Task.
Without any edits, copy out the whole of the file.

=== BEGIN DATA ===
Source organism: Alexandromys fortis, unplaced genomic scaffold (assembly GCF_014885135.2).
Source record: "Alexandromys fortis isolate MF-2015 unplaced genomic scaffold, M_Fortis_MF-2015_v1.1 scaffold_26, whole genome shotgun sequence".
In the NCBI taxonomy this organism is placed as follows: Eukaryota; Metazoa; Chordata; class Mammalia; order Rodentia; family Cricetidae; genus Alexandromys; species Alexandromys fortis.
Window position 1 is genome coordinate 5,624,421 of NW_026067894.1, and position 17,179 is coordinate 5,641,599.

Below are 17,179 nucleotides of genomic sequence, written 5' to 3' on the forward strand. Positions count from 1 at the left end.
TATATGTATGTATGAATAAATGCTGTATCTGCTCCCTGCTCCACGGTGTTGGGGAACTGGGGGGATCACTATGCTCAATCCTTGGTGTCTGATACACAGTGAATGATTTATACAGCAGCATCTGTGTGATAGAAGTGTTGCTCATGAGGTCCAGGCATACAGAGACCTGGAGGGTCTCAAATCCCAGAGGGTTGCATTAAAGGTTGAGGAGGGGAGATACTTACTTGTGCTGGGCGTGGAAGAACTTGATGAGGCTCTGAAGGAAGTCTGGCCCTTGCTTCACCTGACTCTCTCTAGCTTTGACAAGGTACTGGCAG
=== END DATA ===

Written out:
Source organism: Alexandromys fortis, unplaced genomic scaffold (assembly GCF_014885135.2).
Source record: "Alexandromys fortis isolate MF-2015 unplaced genomic scaffold, M_Fortis_MF-2015_v1.1 scaffold_26, whole genome shotgun sequence".
In the NCBI taxonomy this organism is placed as follows: Eukaryota; Metazoa; Chordata; class Mammalia; order Rodentia; family Cricetidae; genus Alexandromys; species Alexandromys fortis.
Window position 1 is genome coordinate 5,624,421 of NW_026067894.1, and position 17,179 is coordinate 5,641,599.

Below are 17,179 nucleotides of genomic sequence, written 5' to 3' on the forward strand. Positions count from 1 at the left end.
TATATGTATGTATGAATAAATGCTGTATCTGCTCCCTGCTCCACGGTGTTGGGGAACTGGGGGGATCACTATGCTCAATCCTTGGTGTCTGATACACAGTGAATGATTTATACAGCAGCATCTGTGTGATAGAAGTGTTGCTCATGAGGTCCAGGCATACAGAGACCTGGAGGGTCTCAAATCCCAGAGGGTTGCATTAAAGGTTGAGGAGGGGAGATACTTACTTGTGCTGGGCGTGGAAGAACTTGATGAGGCTCTGAAGGAAGTCTGGCCCTTGCTTCACCTGACTCTCTCTAGCTTTGACAAGGTACTGGCAG